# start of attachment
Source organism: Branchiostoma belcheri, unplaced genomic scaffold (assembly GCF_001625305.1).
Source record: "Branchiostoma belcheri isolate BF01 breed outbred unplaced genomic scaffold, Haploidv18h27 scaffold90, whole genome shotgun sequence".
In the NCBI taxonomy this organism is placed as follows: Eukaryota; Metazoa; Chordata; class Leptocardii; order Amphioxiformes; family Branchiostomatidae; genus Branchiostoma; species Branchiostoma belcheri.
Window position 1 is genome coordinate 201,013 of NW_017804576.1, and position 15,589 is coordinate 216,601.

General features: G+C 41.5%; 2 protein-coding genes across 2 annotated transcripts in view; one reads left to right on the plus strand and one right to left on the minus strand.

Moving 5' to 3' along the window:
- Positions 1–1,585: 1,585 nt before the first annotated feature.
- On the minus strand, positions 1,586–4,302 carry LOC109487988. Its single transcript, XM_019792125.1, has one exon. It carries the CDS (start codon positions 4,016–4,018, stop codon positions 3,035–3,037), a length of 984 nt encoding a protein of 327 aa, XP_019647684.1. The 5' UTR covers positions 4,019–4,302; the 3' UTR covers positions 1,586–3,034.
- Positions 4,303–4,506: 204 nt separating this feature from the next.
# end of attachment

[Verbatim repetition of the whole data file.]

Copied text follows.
Source organism: Branchiostoma belcheri, unplaced genomic scaffold (assembly GCF_001625305.1).
Source record: "Branchiostoma belcheri isolate BF01 breed outbred unplaced genomic scaffold, Haploidv18h27 scaffold90, whole genome shotgun sequence".
In the NCBI taxonomy this organism is placed as follows: Eukaryota; Metazoa; Chordata; class Leptocardii; order Amphioxiformes; family Branchiostomatidae; genus Branchiostoma; species Branchiostoma belcheri.
Window position 1 is genome coordinate 201,013 of NW_017804576.1, and position 15,589 is coordinate 216,601.

General features: G+C 41.5%; 2 protein-coding genes across 2 annotated transcripts in view; one reads left to right on the plus strand and one right to left on the minus strand.

Moving 5' to 3' along the window:
- Positions 1–1,585: 1,585 nt before the first annotated feature.
- On the minus strand, positions 1,586–4,302 carry LOC109487988. Its single transcript, XM_019792125.1, has one exon. It carries the CDS (start codon positions 4,016–4,018, stop codon positions 3,035–3,037), a length of 984 nt encoding a protein of 327 aa, XP_019647684.1. The 5' UTR covers positions 4,019–4,302; the 3' UTR covers positions 1,586–3,034.
- Positions 4,303–4,506: 204 nt separating this feature from the next.